I knew that part of her that argued with her brothers, and that same part sometimes grew sour at me and my mother.

I knew the piece that protected our loving cousin, Josaphine, her neighbor, dearest friend, and closest loved one. They ate at least one meal together every day for more than fifty years.

I knew the part of her that aged and that loved the color red and always embraced her loyalty to the United States Navy and the United States Marines where she made a career, friendships, and a brief marriage.

I knew her when she spoke her mind or sometimes spoke without any mind at all—her bawdy outbursts making a room of family simultaneously blush and burst with tears. I knew that part of her because it was so bright, and red, and gleamed with her name and face. That part of her is forever washed onto others—that part of her still makes family remember her with wry smiles. We remember her for being able to make us exasperated and amused—and that made us feel very alive in our skin. She was honest as daggers and as loyal as a book.

And I knew the part of her who spoke hard and pointed words aimed right between the eyes, and her stubborn, tough Italian shell, impossible to penetrate--but the complimentary side of her was there too.

I love having lived to see the fragment of her that I saw smile, genuinely happy to see family, often around a meal around two tables pushed together around neighbors popping in and being invited to sit and join us around her yelling over the cinder block walls of her yard, to her neighbors, and passing plates of pasta and meat, sharing what she had made and served to a house full again—she loved that—around and around and around—food and family, family and love, and the power of sharing what you had and passing it on to everyone and anyone, around and around and around.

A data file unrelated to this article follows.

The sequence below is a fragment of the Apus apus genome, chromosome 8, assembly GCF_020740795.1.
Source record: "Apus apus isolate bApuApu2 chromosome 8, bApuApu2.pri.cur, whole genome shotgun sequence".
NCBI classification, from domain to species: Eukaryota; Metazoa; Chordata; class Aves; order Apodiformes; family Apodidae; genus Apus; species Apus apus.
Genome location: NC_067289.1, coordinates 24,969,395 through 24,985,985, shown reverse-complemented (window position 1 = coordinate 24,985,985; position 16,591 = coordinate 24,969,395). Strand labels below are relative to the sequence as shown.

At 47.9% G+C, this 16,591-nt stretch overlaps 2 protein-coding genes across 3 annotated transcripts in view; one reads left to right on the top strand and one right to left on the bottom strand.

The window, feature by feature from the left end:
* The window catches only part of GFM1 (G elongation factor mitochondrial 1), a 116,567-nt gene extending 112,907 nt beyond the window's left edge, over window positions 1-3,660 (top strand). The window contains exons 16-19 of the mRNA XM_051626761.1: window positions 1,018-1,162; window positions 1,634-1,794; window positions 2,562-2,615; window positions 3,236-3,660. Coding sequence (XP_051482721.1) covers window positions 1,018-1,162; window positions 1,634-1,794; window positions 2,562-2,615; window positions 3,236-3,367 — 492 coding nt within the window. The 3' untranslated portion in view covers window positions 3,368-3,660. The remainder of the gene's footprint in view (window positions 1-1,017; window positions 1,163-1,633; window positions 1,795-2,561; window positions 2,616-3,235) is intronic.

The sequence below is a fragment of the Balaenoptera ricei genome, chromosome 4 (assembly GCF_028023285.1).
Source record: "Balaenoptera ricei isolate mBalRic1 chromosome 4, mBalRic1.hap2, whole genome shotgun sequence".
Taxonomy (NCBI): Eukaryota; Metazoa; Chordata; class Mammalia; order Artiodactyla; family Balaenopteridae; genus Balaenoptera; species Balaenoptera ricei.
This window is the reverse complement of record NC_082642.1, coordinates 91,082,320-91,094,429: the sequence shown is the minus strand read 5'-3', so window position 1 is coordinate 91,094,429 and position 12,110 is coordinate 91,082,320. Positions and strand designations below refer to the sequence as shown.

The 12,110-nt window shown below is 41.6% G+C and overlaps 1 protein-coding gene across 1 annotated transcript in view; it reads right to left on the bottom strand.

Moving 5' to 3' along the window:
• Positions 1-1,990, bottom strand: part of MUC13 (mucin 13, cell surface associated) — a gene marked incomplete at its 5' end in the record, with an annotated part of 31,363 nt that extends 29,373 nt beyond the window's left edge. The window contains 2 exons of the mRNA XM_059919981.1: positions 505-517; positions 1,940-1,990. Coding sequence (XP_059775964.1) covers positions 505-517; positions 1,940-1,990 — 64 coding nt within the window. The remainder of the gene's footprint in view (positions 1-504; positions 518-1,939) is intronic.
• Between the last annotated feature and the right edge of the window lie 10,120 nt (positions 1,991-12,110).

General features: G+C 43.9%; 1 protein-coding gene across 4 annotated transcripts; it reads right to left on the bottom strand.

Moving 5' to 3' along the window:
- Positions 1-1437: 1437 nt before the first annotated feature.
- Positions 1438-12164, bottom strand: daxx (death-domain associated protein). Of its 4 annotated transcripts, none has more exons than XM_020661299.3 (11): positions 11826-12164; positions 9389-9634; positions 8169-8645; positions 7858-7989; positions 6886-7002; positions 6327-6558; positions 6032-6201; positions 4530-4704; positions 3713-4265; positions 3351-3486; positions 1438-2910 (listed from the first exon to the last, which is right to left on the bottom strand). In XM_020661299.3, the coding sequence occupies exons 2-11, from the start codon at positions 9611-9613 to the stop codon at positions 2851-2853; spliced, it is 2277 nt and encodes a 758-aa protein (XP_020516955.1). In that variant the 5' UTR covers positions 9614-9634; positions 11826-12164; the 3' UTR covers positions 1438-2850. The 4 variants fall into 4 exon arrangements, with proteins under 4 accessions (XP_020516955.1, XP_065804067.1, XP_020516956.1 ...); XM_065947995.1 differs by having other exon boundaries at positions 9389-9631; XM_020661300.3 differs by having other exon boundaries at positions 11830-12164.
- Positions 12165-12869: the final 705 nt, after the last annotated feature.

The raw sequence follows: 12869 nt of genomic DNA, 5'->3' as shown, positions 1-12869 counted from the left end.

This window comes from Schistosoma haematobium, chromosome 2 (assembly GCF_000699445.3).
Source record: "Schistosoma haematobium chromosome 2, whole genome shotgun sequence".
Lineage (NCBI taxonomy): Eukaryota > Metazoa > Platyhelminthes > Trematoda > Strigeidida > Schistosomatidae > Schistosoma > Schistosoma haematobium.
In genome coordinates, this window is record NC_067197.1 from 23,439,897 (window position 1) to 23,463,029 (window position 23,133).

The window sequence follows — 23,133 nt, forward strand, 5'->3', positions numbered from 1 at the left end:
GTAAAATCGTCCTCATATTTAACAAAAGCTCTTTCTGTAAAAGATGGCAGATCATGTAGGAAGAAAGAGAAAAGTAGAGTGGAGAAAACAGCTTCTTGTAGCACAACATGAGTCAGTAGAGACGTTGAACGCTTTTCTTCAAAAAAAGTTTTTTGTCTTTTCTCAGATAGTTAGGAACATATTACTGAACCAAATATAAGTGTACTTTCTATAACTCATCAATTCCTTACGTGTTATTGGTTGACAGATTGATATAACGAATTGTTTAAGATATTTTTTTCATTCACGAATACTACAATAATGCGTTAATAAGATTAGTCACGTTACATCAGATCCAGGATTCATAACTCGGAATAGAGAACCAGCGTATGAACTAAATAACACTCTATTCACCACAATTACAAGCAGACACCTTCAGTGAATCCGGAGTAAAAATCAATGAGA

So, I am not quick to dismiss a photograph—any one photograph could be a fragment of her that I did not know, a fragment I can polish and set into place in my life with the other colored stones of my memories.

Otto Frank once said of Anne, “I only came to know my daughter through her diary.” Similarly, a photograph is a diary entry—a thousand unspoken words. In this case, those words are captured above in soft grey, satiny white, and a smile.

We are more than the sum of the memories of others—we are the shattered fragments spread throughout all of our relationships—no one person can sweep together all of our shards and dust of life into one complete portrait. Yet, this photograph of my aunt is an artifact I am proud to hold and read and wonder and love.

Translated, Cent’anni means a hundred years—often used as a toast, loved ones say it as a wish that they may share another 100 years together. With writing, I toast the memories that my family shares of our aunt, and I toast the fragments of her still alive within us as we walk our own paths across the countryside and around the world.

With eyes wide open, I understand that I too am a varied and complex collection of fragments—some in the form of words as I continue to grow as a writer. And, like the joy in my aunt’s face, I spread my written fragments willingly and freely without regret or fear. Cent’anni, Conchetta—Cent’anni.